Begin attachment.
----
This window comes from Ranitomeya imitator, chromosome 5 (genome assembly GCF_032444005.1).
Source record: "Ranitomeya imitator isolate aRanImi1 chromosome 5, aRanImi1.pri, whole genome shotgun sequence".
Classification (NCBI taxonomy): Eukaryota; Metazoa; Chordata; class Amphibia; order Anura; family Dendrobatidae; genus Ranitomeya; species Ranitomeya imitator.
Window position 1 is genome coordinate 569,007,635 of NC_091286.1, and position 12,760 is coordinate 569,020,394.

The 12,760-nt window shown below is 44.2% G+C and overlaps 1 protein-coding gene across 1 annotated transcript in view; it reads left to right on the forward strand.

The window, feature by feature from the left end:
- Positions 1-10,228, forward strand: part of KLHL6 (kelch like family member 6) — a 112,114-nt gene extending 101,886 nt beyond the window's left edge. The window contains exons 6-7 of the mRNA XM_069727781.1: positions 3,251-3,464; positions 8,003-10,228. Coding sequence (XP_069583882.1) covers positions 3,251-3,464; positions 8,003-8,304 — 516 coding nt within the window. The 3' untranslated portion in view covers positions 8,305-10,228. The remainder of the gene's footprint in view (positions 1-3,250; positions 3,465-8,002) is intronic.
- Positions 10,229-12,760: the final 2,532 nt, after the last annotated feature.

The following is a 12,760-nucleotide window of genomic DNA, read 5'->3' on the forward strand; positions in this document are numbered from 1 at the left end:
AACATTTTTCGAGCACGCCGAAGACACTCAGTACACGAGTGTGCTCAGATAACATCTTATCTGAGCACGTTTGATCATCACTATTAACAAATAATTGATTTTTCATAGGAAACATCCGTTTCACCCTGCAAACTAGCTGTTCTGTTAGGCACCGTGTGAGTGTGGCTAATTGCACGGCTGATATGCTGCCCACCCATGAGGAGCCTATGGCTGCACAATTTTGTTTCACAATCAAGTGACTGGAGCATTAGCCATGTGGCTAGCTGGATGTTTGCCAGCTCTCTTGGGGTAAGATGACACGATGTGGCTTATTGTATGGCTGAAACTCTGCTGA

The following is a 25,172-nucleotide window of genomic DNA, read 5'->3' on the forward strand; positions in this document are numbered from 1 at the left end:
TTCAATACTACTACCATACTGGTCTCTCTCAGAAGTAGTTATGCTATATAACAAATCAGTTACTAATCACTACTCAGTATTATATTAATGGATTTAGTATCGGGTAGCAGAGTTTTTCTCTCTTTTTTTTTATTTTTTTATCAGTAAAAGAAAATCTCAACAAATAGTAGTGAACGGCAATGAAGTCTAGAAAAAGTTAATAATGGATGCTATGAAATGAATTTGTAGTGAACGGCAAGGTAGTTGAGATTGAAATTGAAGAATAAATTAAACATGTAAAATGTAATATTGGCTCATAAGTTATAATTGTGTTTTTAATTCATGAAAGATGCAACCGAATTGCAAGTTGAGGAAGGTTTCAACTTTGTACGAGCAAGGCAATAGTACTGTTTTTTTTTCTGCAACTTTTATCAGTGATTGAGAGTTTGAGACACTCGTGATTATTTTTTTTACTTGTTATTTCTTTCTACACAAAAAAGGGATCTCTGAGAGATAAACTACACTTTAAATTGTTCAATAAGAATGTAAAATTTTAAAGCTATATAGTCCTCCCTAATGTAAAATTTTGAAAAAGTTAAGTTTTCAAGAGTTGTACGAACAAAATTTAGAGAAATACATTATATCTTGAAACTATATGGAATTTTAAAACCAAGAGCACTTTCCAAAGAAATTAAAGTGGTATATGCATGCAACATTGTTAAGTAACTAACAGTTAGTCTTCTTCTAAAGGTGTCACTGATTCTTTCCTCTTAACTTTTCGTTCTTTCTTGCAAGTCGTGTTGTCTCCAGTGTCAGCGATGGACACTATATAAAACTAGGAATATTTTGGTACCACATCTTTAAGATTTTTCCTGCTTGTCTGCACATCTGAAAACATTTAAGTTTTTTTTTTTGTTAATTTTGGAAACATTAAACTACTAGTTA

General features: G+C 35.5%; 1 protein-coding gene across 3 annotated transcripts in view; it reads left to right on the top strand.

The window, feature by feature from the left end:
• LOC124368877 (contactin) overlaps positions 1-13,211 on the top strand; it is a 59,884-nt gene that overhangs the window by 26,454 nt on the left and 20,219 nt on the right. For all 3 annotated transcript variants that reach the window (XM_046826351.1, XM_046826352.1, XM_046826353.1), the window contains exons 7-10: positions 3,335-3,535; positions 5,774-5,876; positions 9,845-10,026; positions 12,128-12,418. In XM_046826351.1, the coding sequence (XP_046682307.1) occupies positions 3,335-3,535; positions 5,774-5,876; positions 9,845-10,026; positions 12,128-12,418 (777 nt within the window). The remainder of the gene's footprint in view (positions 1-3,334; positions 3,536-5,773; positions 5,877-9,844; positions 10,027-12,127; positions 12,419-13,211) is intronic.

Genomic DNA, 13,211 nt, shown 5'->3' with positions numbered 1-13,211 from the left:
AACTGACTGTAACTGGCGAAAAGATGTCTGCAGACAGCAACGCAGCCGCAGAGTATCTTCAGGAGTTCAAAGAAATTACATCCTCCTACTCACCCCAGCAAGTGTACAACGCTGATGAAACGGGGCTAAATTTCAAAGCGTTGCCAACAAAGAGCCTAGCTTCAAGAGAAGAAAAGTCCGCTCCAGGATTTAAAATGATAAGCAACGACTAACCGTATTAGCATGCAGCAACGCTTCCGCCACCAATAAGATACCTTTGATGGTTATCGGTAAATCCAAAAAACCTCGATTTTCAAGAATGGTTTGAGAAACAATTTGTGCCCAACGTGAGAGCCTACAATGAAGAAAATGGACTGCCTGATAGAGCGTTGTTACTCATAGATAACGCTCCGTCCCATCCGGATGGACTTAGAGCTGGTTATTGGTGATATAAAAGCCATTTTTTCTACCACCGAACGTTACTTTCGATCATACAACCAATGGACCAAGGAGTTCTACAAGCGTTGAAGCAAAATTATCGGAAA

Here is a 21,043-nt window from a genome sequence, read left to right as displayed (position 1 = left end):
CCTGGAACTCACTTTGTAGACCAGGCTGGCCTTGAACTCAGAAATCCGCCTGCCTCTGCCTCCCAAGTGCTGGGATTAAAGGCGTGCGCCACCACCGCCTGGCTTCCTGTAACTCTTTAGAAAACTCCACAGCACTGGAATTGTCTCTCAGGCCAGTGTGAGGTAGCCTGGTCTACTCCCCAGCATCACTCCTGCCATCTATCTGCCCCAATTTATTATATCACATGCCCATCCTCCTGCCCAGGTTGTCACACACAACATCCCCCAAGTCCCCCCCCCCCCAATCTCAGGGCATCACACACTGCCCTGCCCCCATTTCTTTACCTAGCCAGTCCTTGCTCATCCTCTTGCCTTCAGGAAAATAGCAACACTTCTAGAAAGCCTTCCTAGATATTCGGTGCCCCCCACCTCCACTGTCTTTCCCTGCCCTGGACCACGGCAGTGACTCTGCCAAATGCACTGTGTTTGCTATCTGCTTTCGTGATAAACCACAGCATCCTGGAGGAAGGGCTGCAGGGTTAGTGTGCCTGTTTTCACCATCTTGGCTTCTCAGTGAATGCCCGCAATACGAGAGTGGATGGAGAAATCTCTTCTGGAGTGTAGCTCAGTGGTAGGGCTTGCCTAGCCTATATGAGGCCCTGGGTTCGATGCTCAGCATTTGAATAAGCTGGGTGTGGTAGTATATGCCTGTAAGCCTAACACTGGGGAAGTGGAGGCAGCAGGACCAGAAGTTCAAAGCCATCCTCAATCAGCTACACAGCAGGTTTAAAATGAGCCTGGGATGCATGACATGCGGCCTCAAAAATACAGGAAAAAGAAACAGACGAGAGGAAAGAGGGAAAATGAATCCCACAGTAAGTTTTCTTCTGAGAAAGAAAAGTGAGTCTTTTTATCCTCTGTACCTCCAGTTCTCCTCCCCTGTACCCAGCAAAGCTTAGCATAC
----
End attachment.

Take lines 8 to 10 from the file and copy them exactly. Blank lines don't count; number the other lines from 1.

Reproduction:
- Positions 10,229-12,760: the final 2,532 nt, after the last annotated feature.

The following is a 12,760-nucleotide window of genomic DNA, read 5'->3' on the forward strand; positions in this document are numbered from 1 at the left end:
AACATTTTTCGAGCACGCCGAAGACACTCAGTACACGAGTGTGCTCAGATAACATCTTATCTGAGCACGTTTGATCATCACTATTAACAAATAATTGATTTTTCATAGGAAACATCCGTTTCACCCTGCAAACTAGCTGTTCTGTTAGGCACCGTGTGAGTGTGGCTAATTGCACGGCTGATATGCTGCCCACCCATGAGGAGCCTATGGCTGCACAATTTTGTTTCACAATCAAGTGACTGGAGCATTAGCCATGTGGCTAGCTGGATGTTTGCCAGCTCTCTTGGGGTAAGATGACACGATGTGGCTTATTGTATGGCTGAAACTCTGCTGA